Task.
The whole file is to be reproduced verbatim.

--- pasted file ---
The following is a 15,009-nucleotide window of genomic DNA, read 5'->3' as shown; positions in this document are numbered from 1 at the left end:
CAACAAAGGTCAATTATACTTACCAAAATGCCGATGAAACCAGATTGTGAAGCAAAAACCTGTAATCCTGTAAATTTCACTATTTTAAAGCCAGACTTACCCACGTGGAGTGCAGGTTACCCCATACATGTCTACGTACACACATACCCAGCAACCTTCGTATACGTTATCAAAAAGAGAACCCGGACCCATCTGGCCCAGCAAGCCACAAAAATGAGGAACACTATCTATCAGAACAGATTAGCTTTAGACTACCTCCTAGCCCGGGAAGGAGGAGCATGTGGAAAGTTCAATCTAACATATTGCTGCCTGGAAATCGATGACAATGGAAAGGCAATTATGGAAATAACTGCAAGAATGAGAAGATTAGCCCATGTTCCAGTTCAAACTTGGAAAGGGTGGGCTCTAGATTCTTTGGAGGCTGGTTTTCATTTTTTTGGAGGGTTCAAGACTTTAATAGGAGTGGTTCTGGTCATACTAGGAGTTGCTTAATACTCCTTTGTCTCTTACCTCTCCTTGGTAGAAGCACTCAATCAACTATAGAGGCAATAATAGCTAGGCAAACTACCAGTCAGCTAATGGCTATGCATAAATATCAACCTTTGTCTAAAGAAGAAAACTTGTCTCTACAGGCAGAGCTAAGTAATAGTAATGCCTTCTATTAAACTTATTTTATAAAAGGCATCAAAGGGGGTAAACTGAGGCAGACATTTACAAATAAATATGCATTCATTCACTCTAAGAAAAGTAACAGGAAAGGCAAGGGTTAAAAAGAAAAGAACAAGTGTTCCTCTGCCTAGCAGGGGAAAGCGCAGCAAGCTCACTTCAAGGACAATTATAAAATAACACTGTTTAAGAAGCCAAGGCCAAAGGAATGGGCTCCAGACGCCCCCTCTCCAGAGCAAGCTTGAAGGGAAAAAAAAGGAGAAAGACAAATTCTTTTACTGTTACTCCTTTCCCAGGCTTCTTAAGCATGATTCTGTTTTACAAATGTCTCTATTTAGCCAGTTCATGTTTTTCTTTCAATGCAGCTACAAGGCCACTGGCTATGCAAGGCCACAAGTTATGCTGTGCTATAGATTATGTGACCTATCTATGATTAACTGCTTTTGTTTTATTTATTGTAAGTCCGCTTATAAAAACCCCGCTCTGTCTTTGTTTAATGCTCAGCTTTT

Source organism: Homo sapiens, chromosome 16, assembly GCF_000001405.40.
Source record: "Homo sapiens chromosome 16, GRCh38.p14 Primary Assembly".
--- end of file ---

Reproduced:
The following is a 15,009-nucleotide window of genomic DNA, read 5'->3' as shown; positions in this document are numbered from 1 at the left end:
CAACAAAGGTCAATTATACTTACCAAAATGCCGATGAAACCAGATTGTGAAGCAAAAACCTGTAATCCTGTAAATTTCACTATTTTAAAGCCAGACTTACCCACGTGGAGTGCAGGTTACCCCATACATGTCTACGTACACACATACCCAGCAACCTTCGTATACGTTATCAAAAAGAGAACCCGGACCCATCTGGCCCAGCAAGCCACAAAAATGAGGAACACTATCTATCAGAACAGATTAGCTTTAGACTACCTCCTAGCCCGGGAAGGAGGAGCATGTGGAAAGTTCAATCTAACATATTGCTGCCTGGAAATCGATGACAATGGAAAGGCAATTATGGAAATAACTGCAAGAATGAGAAGATTAGCCCATGTTCCAGTTCAAACTTGGAAAGGGTGGGCTCTAGATTCTTTGGAGGCTGGTTTTCATTTTTTTGGAGGGTTCAAGACTTTAATAGGAGTGGTTCTGGTCATACTAGGAGTTGCTTAATACTCCTTTGTCTCTTACCTCTCCTTGGTAGAAGCACTCAATCAACTATAGAGGCAATAATAGCTAGGCAAACTACCAGTCAGCTAATGGCTATGCATAAATATCAACCTTTGTCTAAAGAAGAAAACTTGTCTCTACAGGCAGAGCTAAGTAATAGTAATGCCTTCTATTAAACTTATTTTATAAAAGGCATCAAAGGGGGTAAACTGAGGCAGACATTTACAAATAAATATGCATTCATTCACTCTAAGAAAAGTAACAGGAAAGGCAAGGGTTAAAAAGAAAAGAACAAGTGTTCCTCTGCCTAGCAGGGGAAAGCGCAGCAAGCTCACTTCAAGGACAATTATAAAATAACACTGTTTAAGAAGCCAAGGCCAAAGGAATGGGCTCCAGACGCCCCCTCTCCAGAGCAAGCTTGAAGGGAAAAAAAAGGAGAAAGACAAATTCTTTTACTGTTACTCCTTTCCCAGGCTTCTTAAGCATGATTCTGTTTTACAAATGTCTCTATTTAGCCAGTTCATGTTTTTCTTTCAATGCAGCTACAAGGCCACTGGCTATGCAAGGCCACAAGTTATGCTGTGCTATAGATTATGTGACCTATCTATGATTAACTGCTTTTGTTTTATTTATTGTAAGTCCGCTTATAAAAACCCCGCTCTGTCTTTGTTTAATGCTCAGCTTTT

Source organism: Homo sapiens, chromosome 16, assembly GCF_000001405.40.
Source record: "Homo sapiens chromosome 16, GRCh38.p14 Primary Assembly".